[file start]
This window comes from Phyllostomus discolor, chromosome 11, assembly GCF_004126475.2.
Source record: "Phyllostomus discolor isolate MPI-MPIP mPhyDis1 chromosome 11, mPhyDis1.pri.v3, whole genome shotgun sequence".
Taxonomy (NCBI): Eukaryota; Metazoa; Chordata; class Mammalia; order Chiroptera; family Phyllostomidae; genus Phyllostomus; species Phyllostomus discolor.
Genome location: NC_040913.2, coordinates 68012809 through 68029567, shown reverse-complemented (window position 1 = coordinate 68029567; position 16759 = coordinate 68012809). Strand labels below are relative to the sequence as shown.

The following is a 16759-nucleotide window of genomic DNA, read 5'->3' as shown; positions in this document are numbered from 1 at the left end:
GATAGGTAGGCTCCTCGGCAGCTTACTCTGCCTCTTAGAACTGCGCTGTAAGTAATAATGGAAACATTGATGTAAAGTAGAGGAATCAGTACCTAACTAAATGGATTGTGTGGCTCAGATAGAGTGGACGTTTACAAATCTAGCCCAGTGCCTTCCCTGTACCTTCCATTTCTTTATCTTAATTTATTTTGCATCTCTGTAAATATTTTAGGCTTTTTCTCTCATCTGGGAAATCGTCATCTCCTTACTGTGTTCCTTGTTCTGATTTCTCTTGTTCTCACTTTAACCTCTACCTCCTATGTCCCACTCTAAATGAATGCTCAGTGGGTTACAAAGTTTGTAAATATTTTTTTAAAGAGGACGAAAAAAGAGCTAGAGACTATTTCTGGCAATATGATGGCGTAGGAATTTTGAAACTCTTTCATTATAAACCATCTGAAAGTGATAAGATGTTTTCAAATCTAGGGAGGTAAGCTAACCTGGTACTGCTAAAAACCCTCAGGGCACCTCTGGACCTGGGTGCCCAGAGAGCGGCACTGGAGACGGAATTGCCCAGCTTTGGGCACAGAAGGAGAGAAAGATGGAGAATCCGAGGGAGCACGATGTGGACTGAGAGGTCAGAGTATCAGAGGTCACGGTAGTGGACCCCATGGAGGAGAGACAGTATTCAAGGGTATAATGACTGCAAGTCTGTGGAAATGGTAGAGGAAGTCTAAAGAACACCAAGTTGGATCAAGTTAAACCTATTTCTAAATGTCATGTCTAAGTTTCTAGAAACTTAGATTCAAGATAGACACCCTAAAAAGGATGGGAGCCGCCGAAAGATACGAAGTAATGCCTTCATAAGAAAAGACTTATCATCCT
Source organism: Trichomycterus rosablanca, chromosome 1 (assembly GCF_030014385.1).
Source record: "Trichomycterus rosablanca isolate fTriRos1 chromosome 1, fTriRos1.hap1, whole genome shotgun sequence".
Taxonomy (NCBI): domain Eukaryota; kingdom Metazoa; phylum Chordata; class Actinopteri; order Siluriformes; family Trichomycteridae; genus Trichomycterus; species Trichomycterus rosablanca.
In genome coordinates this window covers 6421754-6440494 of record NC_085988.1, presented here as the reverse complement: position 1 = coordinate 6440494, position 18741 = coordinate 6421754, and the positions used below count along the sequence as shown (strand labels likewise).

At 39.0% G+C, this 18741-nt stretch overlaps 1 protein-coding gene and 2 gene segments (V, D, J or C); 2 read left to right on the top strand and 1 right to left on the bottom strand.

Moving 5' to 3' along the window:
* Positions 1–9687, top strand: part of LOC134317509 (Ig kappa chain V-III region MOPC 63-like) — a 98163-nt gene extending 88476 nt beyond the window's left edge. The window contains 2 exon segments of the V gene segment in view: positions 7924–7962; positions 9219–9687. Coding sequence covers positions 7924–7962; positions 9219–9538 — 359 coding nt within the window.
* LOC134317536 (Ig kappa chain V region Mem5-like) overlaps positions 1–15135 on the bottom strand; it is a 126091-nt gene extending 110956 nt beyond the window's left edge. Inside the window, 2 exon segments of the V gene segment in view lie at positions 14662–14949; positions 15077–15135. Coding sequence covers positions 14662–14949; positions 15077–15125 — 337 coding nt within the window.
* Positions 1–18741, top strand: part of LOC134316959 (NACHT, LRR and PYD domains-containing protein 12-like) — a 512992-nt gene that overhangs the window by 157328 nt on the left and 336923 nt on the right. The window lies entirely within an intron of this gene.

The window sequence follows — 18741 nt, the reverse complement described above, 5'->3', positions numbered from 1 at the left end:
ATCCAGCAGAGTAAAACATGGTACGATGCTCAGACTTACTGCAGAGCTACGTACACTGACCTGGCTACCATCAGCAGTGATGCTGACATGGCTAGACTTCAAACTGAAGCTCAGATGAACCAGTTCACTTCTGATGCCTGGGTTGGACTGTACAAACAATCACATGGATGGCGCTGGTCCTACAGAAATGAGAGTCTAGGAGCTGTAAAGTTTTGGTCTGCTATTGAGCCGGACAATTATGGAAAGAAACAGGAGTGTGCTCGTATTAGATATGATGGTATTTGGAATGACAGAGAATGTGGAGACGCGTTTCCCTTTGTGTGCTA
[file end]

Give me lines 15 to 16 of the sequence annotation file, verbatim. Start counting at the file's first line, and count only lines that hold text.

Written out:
* Positions 1–18741, top strand: part of LOC134316959 (NACHT, LRR and PYD domains-containing protein 12-like) — a 512992-nt gene that overhangs the window by 157328 nt on the left and 336923 nt on the right. The window lies entirely within an intron of this gene.

The window sequence follows — 18741 nt, the reverse complement described above, 5'->3', positions numbered from 1 at the left end: